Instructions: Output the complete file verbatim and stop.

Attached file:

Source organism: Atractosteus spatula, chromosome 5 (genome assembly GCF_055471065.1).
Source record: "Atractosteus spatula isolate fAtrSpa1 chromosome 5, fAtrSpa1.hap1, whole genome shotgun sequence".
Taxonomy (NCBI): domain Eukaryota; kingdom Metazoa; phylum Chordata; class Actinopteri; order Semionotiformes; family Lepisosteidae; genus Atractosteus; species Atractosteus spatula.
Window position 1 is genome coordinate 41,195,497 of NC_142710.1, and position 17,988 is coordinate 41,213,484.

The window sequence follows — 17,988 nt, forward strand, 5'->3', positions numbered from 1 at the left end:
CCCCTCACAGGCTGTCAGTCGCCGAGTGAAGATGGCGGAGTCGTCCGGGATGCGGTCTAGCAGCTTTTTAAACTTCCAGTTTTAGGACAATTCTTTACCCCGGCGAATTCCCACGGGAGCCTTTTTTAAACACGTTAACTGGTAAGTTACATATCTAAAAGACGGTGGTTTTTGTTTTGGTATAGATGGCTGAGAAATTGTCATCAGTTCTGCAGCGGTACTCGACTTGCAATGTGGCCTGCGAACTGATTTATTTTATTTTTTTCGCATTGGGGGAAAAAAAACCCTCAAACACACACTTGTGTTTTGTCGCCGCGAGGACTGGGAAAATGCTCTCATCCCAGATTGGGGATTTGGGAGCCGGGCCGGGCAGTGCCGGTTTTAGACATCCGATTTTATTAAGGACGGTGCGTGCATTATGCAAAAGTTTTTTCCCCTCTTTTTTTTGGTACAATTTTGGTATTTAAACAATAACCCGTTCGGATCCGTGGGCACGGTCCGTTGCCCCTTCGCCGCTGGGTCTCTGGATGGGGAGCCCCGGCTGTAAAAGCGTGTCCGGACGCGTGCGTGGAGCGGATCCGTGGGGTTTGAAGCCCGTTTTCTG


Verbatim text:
Source organism: Atractosteus spatula, chromosome 5 (genome assembly GCF_055471065.1).
Source record: "Atractosteus spatula isolate fAtrSpa1 chromosome 5, fAtrSpa1.hap1, whole genome shotgun sequence".
Taxonomy (NCBI): domain Eukaryota; kingdom Metazoa; phylum Chordata; class Actinopteri; order Semionotiformes; family Lepisosteidae; genus Atractosteus; species Atractosteus spatula.
Window position 1 is genome coordinate 41,195,497 of NC_142710.1, and position 17,988 is coordinate 41,213,484.

The window sequence follows — 17,988 nt, forward strand, 5'->3', positions numbered from 1 at the left end:
CCCCTCACAGGCTGTCAGTCGCCGAGTGAAGATGGCGGAGTCGTCCGGGATGCGGTCTAGCAGCTTTTTAAACTTCCAGTTTTAGGACAATTCTTTACCCCGGCGAATTCCCACGGGAGCCTTTTTTAAACACGTTAACTGGTAAGTTACATATCTAAAAGACGGTGGTTTTTGTTTTGGTATAGATGGCTGAGAAATTGTCATCAGTTCTGCAGCGGTACTCGACTTGCAATGTGGCCTGCGAACTGATTTATTTTATTTTTTTCGCATTGGGGGAAAAAAAACCCTCAAACACACACTTGTGTTTTGTCGCCGCGAGGACTGGGAAAATGCTCTCATCCCAGATTGGGGATTTGGGAGCCGGGCCGGGCAGTGCCGGTTTTAGACATCCGATTTTATTAAGGACGGTGCGTGCATTATGCAAAAGTTTTTTCCCCTCTTTTTTTTGGTACAATTTTGGTATTTAAACAATAACCCGTTCGGATCCGTGGGCACGGTCCGTTGCCCCTTCGCCGCTGGGTCTCTGGATGGGGAGCCCCGGCTGTAAAAGCGTGTCCGGACGCGTGCGTGGAGCGGATCCGTGGGGTTTGAAGCCCGTTTTCTG